Penguins' breakdown on Alfredsson goal changes series
OTTAWA — Chris Kunitz would just as soon see The Breakdown become a footnote in the story of the 2013 Penguins.
On Monday, though, neither Kunitz nor Penguins coach Dan Bylsma could avoid a gripping narrative:
That last-minute goal by Ottawa captain Daniel Alfredsson, which tied Game 3 on Sunday night, transformed a second-round Stanley Cup playoff series against the Senators into a choose-your-own-ending read.
The Penguins led that game, 1-0, and needed only to prevent a shorthanded goal to claim a commanding, 3-0 advantage in the best-of-seven series.
Instead, Alfredsson's tying goal and a double-overtime winner by winger Colin Greening has the Senators in position to pull even, 2-2, with a win in Game 4 at Scotiabank Place on Wednesday.
The Breakdown changed everything.
“We went out with a possession mentality, got a little passive and didn't possess the puck,” Kunitz said Monday, a day away from practice for both clubs.
“We started backing off and let them come at us with speed.”
Speed, as the New York Islanders showed in Round 1, is kryptonite to this Penguins squad led by Superman-like centers Sidney Crosby and Evgeni Malkin.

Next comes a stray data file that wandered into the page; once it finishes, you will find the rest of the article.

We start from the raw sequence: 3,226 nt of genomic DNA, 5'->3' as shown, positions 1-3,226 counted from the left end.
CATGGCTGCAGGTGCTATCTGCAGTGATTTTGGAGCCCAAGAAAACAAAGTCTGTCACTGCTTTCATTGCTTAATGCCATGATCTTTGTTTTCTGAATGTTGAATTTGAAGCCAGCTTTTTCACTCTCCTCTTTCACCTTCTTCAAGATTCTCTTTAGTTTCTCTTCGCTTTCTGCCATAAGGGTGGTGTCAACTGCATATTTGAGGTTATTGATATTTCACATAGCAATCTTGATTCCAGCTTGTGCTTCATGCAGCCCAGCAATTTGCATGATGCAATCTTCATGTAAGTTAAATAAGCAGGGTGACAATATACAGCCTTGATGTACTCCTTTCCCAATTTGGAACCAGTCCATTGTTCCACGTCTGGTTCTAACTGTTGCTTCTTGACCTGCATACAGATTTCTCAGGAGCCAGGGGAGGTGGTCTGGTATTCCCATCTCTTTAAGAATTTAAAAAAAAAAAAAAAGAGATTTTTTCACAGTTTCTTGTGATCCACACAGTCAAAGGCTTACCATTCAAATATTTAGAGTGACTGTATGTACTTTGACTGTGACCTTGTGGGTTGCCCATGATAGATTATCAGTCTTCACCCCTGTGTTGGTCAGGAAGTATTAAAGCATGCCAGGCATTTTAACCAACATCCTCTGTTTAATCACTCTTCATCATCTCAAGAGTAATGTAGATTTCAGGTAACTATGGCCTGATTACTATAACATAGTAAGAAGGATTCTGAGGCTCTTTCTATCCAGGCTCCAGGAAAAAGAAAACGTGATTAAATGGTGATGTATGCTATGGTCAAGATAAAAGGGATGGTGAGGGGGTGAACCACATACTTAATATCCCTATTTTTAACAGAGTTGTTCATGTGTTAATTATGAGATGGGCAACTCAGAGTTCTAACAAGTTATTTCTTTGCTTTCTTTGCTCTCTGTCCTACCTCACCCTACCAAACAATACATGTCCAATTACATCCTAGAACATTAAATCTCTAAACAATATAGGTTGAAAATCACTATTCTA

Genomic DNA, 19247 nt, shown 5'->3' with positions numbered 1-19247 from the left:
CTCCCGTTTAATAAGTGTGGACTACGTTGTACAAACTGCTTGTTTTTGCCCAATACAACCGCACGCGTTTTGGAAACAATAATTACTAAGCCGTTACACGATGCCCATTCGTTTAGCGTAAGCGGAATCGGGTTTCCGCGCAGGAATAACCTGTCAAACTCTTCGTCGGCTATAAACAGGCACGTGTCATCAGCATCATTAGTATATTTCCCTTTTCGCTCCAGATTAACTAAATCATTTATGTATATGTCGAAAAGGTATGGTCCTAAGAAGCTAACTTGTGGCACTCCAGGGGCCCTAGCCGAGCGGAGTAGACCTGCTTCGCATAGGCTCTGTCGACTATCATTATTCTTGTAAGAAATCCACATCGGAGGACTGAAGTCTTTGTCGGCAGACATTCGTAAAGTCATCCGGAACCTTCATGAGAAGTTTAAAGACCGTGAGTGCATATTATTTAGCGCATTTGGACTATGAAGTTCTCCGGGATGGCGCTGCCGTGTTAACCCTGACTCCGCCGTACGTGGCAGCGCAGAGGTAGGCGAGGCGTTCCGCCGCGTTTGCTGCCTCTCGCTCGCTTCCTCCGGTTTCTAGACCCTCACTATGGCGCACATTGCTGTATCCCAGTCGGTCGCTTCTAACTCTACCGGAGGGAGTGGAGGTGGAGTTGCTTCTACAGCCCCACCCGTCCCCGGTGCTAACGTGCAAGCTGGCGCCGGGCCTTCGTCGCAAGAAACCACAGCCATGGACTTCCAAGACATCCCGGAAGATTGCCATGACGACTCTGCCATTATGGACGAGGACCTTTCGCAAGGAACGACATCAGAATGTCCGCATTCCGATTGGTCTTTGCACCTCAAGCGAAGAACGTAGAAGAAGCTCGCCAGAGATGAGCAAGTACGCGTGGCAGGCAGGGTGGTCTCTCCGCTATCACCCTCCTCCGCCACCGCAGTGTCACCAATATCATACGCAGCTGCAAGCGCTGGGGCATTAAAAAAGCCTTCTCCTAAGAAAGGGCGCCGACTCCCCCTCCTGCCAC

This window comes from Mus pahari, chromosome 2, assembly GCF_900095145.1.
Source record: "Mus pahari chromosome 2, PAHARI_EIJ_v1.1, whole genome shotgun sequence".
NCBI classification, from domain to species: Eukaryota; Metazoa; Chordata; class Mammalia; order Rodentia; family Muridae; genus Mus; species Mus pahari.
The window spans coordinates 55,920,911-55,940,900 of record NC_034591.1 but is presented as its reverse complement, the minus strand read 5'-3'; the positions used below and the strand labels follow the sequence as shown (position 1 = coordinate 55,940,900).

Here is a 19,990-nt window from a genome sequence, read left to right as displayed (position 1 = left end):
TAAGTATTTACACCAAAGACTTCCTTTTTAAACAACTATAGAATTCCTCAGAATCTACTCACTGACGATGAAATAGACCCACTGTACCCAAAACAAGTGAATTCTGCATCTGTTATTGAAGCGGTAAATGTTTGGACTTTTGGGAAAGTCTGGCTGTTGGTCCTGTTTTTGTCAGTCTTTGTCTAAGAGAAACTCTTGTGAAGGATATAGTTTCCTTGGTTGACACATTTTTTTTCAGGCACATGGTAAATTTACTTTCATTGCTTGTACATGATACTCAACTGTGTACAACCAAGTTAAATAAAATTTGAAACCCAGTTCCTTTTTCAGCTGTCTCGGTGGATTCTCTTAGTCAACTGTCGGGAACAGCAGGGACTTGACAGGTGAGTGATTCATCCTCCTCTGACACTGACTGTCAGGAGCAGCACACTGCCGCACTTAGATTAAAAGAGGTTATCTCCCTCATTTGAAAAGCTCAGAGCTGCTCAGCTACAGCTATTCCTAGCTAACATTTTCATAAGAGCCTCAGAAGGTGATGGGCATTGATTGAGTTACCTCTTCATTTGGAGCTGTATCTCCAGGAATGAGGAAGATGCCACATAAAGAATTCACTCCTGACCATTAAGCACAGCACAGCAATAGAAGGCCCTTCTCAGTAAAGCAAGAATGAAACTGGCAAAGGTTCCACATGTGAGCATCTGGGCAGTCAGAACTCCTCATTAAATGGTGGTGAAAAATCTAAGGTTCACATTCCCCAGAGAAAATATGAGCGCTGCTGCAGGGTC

However, on the power play is where the Penguins would likely have most wanted to be in Game 3 while trying to finish off the Senators.
Even at 0 for 4 to that point in Game 3, the Penguins were still clicking at a 28.6-percent rate overall in the playoffs. Also, they seemed to be due, having failed to score a power-play goal in only two previous games this postseason, and never when having at least three man-advantage chances.
A slashing penalty by Senators defenseman Erik Karlsson with 1:27 remaining in regulation had positioned the Penguins on the brink of the 3-0 series lead only three NHL clubs have ever lost.
A breakdown of The Breakdown that Bylsma conceded changed the complexion of this series:
• The Penguins failed for a second time on the power play at a dump-and-retrieve attempt, and the Senators quickly moved the puck out of their defensive zone.